THERE IS A LOGO IN MY DRINK

Branding and bars have long gone hand in hand. But the days when cocktail napkins, swizzle sticks, cardboard coasters and matchbooks were the last word in tactile advertising are over. In today’s distracted culture, cocktail bars need something a little flashier to chisel their names into the drinker’s consciousness. Here are a few of the most creative new marketing forays.

Preserved in ice Gaze down at the huge ice cube floating in your old-fashioned at Dante, the Italian-style aperitif bar in Greenwich Village, and you’ll have no doubt about where you’re drinking. Cut into the side of the frozen block is the bar’s poetic name.

The owners had a copper ice stamp custom-made in Hong Kong, shortly after one of them, Naren Young, worked as a guest bartender at Zuma, a bar in Dubai that uses a similar ice brand. “I was amazed by how many guests were taking pictures of it,” Mr. Young said. “In an age of Instagram, it’s hard to ignore free publicity.”

Ice brands can also be found at Hemingway Bar and Cash Only Bar in Prague.

A tart blast Citrus twists make a handy canvas. Canon, a cocktail bar in Seattle, recently began burning a tiny brand of a cannon onto its swaths of lemon and orange. “We are always looking to give our guests a moment of ‘Wow!’” said Jamie Boudreau, an owner, “or a sensory experience that gives them a moment of pause, something that for a brief second takes them out of their day.”

The Office, a bar below the Aviary in Chicago, stamps its name on twists, and the bar at the Manhattan restaurant Vaucluse etches a “V” on some of its citrus.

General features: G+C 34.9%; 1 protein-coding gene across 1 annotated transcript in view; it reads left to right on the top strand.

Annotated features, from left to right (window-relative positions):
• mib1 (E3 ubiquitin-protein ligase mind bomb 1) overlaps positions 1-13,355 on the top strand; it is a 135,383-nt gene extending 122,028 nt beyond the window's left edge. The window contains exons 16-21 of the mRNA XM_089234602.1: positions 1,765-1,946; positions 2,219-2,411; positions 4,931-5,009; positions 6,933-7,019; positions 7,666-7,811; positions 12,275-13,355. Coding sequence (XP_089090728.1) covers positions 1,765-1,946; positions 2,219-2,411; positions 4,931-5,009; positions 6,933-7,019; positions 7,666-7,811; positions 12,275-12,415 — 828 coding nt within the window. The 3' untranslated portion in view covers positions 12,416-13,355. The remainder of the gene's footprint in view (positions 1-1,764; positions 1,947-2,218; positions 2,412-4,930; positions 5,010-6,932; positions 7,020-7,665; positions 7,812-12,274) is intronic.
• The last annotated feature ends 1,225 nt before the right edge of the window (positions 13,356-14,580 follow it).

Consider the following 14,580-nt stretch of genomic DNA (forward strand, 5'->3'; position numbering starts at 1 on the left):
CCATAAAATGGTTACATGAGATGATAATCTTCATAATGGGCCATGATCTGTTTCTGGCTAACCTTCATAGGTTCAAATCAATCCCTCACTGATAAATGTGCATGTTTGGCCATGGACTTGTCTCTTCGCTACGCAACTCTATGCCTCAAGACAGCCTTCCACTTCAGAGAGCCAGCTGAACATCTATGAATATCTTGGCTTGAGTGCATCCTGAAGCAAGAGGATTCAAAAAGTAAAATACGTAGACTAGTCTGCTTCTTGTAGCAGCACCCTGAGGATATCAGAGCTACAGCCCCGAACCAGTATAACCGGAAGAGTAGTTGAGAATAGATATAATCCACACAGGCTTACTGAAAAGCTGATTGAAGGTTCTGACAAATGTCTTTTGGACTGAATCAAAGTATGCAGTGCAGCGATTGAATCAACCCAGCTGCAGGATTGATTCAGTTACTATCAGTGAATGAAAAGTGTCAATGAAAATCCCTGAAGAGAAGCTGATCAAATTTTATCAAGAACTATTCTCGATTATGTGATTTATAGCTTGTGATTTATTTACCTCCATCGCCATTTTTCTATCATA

The garnish pick When it came time to order specialty barware at Whitechapel, a gin-focused bar in San Francisco, Martin Cate, who owns it and the tiki bar Smuggler’s Cove, knew something original was called for. “Normally I do a swizzle stick,” he said. “That’s a tiki bar tradition, and I’ve done them at every bar I’ve been involved with from Day 1. But at Whitechapel, something to spear olives with was of more value, so I did a garnish pick.”

Bar Leather Apron in Honolulu reached into the past to revive the bar token.

Coins of the realm Bar tokens, special coins that can be exchanged for drinks, are as old as the hills — so old that most people have forgotten about them. Bar Leather Apron in Honolulu is bringing them back.
“We created a complimentary cocktail coin as a way to promote our bar at events or just as a giveaway to people who visit,” said Justin Park, an owner. Many customers like them so much, they don’t trade them for cocktails. “I’ve heard people using them as golf ball markers, paperweights or just something cool they like to keep on them.”

Coasting on a name Branding ice cubes and twists is one thing. Aviary, in Chicago, is taking burning a bar name into a drinker’s brain to a new level.

Soon, when you order a rum drink called Brand New to the Game, the pre-drink entertainment will include watching a pine coaster being branded tableside with “Aviary.” The fire created by the brand will then be used to smoke the inside of the glass before it’s filled. And yes, you can take the coaster home with you. Of course you can.